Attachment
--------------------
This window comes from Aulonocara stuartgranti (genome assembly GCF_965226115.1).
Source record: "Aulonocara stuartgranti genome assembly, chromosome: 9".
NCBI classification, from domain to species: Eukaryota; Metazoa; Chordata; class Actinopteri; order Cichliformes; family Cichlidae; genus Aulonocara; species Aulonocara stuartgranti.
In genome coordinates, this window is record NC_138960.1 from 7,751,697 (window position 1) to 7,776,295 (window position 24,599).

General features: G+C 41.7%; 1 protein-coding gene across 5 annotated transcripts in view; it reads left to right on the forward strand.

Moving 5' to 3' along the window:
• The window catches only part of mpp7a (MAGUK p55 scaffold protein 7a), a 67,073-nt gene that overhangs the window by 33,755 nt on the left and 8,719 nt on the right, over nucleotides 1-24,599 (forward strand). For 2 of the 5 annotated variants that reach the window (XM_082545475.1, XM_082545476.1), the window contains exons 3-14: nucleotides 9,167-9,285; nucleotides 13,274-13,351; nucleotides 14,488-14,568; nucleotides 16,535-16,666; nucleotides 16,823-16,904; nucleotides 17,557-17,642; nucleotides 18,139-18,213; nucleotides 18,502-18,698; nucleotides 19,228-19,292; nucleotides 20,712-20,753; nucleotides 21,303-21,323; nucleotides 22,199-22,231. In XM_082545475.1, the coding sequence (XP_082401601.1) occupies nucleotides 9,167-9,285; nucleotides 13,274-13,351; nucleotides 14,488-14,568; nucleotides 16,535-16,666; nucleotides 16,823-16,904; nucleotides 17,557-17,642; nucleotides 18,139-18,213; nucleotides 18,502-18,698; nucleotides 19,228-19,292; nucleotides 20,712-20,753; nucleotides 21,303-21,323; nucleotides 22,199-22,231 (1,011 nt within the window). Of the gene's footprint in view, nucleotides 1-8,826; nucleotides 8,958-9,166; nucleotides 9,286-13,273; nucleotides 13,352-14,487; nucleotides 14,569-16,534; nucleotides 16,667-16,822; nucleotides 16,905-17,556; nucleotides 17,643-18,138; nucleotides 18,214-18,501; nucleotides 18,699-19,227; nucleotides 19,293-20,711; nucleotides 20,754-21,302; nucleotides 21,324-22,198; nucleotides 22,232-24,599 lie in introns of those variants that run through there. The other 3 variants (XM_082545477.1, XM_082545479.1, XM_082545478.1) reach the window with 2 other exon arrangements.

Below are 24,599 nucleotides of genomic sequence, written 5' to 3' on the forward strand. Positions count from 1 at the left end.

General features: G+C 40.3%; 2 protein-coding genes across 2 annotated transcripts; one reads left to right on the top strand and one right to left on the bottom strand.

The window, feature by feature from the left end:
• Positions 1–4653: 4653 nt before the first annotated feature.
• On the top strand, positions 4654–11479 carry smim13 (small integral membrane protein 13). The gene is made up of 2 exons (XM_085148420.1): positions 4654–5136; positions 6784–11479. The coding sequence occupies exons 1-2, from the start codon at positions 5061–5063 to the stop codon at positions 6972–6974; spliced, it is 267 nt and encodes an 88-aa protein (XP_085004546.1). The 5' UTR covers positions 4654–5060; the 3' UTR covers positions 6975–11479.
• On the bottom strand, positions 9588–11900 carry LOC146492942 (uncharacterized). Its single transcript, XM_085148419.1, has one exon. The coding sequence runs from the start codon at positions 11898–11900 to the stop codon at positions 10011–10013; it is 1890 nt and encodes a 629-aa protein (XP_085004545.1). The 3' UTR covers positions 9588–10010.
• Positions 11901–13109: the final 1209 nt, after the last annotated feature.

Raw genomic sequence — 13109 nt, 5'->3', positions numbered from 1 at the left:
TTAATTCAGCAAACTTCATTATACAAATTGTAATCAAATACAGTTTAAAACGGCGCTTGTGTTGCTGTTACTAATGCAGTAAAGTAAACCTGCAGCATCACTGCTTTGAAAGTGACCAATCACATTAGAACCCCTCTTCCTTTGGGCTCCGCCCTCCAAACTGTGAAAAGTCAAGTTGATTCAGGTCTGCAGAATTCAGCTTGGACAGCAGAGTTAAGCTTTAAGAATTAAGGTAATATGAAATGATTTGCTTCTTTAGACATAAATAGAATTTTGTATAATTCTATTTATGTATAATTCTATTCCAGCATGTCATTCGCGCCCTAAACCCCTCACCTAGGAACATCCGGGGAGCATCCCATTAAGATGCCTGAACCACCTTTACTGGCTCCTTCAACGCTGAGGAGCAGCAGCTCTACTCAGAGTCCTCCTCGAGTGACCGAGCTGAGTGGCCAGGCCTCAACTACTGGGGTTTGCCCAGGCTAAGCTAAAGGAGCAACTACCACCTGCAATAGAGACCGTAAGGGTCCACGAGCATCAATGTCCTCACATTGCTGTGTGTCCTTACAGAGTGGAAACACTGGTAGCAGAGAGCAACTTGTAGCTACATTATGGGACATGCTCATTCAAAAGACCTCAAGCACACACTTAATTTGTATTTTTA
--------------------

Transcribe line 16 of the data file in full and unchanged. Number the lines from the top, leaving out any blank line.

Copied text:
TTAATTCAGCAAACTTCATTATACAAATTGTAATCAAATACAGTTTAAAACGGCGCTTGTGTTGCTGTTACTAATGCAGTAAAGTAAACCTGCAGCATCACTGCTTTGAAAGTGACCAATCACATTAGAACCCCTCTTCCTTTGGGCTCCGCCCTCCAAACTGTGAAAAGTCAAGTTGATTCAGGTCTGCAGAATTCAGCTTGGACAGCAGAGTTAAGCTTTAAGAATTAAGGTAATATGAAATGATTTGCTTCTTTAGACATAAATAGAATTTTGTATAATTCTATTTATGTATAATTCTATTCCAGCATGTCATTCGCGCCCTAAACCCCTCACCTAGGAACATCCGGGGAGCATCCCATTAAGATGCCTGAACCACCTTTACTGGCTCCTTCAACGCTGAGGAGCAGCAGCTCTACTCAGAGTCCTCCTCGAGTGACCGAGCTGAGTGGCCAGGCCTCAACTACTGGGGTTTGCCCAGGCTAAGCTAAAGGAGCAACTACCACCTGCAATAGAGACCGTAAGGGTCCACGAGCATCAATGTCCTCACATTGCTGTGTGTCCTTACAGAGTGGAAACACTGGTAGCAGAGAGCAACTTGTAGCTACATTATGGGACATGCTCATTCAAAAGACCTCAAGCACACACTTAATTTGTATTTTTA